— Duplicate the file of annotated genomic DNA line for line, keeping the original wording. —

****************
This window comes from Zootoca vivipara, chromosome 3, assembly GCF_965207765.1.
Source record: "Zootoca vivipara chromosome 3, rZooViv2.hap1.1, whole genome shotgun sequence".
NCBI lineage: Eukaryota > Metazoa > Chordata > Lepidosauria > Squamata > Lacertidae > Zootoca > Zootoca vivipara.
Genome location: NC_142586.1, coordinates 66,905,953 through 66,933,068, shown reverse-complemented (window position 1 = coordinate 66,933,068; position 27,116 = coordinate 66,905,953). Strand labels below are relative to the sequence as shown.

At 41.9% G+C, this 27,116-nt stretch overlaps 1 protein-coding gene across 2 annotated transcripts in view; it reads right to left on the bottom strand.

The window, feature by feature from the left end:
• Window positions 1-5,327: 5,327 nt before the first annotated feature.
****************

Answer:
This window comes from Zootoca vivipara, chromosome 3, assembly GCF_965207765.1.
Source record: "Zootoca vivipara chromosome 3, rZooViv2.hap1.1, whole genome shotgun sequence".
NCBI lineage: Eukaryota > Metazoa > Chordata > Lepidosauria > Squamata > Lacertidae > Zootoca > Zootoca vivipara.
Genome location: NC_142586.1, coordinates 66,905,953 through 66,933,068, shown reverse-complemented (window position 1 = coordinate 66,933,068; position 27,116 = coordinate 66,905,953). Strand labels below are relative to the sequence as shown.

At 41.9% G+C, this 27,116-nt stretch overlaps 1 protein-coding gene across 2 annotated transcripts in view; it reads right to left on the bottom strand.

The window, feature by feature from the left end:
• Window positions 1-5,327: 5,327 nt before the first annotated feature.